Will the styling be different?
No. The G70 and the mechanically similar Stinger were penned by former Hyundai-Kia design chief Peter Schreyer, a one-time Audi designer who spearheaded the company’s product renaissance starting in the early 2010s. He did a fine job with the G70’s taut, racy proportions.
Sweeping, angular headlights and a large hexagonal grille are nods to its Hyundai heritage, but the overall design looks notably more upmarket, exactly what Genesis requires. The available 5- and 10-spoke 19-inch wheels are particularly attractive when set against bolder paint options Genesis calls Mallorca Blue, Havana Red, and Siberian Ice.
The G70 and Stinger share their basic instrumentation and control layout. The Kia has more visual flare, with round climate vents and flat-bottom steering wheel versus the Genesis’ more conservative square vents and round wheel. But the G70 wins for interior materials quality that rival most any in its competitive set. Nicely grained, soft-touch plastics abound, and the available quilted Nappa leather upholstery with contrast stitching would look at home in a car twice the price.
All 2021 G70 models will likely continue to use a tablet-style infotainment touchscreen and come with support for Apple CarPlay and Google Android Auto. The system works well, with an intuitive interface and prompt response to user inputs. The screen’s 8-inch size, though, seems on the small side against premium-brand rivals adopting ultrawide displays 10 inches or more in diameter. The G70 deserves the 10-1/4-inch screen Kia is putting in many of its newer models, including the redesigned 2020 Soul hatchback and the new 2020 Telluride crossover. That’s unlikely for the 2021 G70 but could be part of the 2022 freshening.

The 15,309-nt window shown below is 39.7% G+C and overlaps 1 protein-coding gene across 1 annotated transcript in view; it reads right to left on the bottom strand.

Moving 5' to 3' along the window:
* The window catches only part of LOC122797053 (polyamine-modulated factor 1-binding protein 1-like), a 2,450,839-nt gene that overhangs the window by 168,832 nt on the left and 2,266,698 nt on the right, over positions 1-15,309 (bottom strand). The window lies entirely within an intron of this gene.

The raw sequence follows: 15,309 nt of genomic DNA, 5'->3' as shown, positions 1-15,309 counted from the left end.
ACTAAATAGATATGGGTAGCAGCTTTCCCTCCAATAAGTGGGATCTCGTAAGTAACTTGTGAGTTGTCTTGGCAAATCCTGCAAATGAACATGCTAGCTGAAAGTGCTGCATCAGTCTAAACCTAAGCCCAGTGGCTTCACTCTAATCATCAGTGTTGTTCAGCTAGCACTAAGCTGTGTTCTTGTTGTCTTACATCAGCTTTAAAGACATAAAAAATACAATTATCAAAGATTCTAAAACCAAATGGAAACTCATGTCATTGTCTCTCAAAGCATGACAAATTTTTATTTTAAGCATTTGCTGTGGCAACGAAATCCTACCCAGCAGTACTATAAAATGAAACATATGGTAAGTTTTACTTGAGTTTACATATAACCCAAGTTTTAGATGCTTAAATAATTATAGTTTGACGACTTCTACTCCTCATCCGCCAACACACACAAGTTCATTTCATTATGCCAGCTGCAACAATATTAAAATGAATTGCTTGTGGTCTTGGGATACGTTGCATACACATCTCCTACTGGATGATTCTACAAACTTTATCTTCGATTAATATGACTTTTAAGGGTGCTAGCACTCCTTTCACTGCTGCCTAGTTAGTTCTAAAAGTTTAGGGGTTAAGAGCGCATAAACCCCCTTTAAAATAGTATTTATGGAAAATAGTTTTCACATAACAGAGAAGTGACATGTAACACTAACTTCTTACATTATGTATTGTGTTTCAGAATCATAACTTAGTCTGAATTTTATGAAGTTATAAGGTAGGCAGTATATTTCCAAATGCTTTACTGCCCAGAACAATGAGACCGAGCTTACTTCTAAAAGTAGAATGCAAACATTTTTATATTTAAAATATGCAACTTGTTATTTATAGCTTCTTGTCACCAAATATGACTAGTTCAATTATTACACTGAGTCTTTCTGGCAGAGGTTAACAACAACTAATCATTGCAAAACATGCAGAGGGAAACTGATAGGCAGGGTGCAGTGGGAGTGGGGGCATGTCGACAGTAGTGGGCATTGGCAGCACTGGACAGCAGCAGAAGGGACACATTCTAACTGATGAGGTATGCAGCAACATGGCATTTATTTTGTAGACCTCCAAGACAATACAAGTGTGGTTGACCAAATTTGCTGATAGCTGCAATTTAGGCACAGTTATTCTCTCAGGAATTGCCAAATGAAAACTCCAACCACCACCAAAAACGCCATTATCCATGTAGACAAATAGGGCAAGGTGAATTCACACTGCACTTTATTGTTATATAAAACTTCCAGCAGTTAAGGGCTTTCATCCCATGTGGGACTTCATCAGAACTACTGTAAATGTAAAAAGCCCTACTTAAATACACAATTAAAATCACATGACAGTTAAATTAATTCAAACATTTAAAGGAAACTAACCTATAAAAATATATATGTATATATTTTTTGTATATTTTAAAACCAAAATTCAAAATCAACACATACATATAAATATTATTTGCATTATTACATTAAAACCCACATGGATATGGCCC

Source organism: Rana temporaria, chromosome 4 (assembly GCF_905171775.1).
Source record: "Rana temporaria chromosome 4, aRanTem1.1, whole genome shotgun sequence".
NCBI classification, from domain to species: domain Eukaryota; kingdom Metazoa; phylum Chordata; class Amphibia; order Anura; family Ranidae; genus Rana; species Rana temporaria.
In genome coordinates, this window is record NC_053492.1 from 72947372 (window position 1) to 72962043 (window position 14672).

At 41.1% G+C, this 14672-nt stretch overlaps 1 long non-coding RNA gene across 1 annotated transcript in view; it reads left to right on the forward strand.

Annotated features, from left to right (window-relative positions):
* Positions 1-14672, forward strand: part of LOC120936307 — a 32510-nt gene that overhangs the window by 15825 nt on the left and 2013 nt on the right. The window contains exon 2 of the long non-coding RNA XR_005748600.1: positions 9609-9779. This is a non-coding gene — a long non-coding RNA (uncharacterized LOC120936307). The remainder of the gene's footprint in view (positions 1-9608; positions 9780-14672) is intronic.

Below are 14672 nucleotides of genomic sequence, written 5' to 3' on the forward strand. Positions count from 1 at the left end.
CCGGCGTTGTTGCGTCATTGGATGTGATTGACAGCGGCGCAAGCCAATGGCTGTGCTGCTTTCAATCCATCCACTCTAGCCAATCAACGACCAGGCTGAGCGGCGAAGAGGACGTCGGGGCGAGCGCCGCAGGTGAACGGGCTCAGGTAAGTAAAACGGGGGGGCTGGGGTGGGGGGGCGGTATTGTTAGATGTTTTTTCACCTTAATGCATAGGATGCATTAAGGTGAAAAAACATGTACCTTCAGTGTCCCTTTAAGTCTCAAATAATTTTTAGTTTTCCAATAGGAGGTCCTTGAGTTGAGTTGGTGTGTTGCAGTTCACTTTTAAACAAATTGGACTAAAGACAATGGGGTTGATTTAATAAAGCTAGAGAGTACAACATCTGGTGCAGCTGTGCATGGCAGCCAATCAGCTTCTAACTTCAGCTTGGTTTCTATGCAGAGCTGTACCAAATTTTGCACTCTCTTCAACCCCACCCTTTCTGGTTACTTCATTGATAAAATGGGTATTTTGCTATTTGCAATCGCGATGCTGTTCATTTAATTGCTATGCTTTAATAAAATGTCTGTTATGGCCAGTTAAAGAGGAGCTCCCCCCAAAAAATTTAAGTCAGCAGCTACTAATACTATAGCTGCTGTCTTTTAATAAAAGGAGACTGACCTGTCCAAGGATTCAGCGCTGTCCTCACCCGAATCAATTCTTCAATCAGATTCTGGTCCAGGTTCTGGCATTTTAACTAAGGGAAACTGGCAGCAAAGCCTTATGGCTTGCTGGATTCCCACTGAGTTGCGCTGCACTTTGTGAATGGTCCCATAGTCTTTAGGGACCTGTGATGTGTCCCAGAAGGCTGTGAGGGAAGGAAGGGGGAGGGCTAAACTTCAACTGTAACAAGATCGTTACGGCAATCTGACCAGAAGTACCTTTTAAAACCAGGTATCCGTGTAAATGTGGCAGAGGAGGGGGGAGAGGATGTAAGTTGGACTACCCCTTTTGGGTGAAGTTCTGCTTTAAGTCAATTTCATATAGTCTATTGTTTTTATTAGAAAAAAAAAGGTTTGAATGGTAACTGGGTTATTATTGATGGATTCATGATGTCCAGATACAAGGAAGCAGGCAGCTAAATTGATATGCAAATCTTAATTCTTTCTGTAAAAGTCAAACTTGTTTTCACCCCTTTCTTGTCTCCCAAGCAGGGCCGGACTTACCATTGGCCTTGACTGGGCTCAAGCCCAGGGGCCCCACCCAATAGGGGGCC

Front-seat comfort is good, with adequate headroom and legroom. The available sport bucket seats have excellent lateral support, keeping you snugly in place during spirited driving. The back seat suffers from limited headroom and very tight legroom. Also disappointing is trunk space, near the bottom of the class at just 10.5 cubic feet. The opening is sufficiently wide, but the trunk isn’t very tall and that complicates loading and unloading bulky items.
Any mechanical changes?
Unlikely. The 2021 G70 2.0T models will return with a 2.0-liter turbocharged four-cylinder that produces 252 horsepower (255 on the Sport M/T) and 260 pound-feet of torque. We haven’t yet evaluated a G70 with this engine, but expect acceleration generally comparable to rivals with turbo four-cylinder engines, such as the Audi A4 and Lexus IS.
The 2.0T Advanced trims will again use an eight-speed automatic transmission while the G70 2.0T Sport M/T, as its name implies, will have a six-speed manual transmission. It should continue also include performance-enhancing features such as Brembo-brand brakes with sport pads, 19-inch wheels on summer-only tires, a traction-aiding limited-slip differential, and a sport exhaust that accounts for extra 3 horsepower.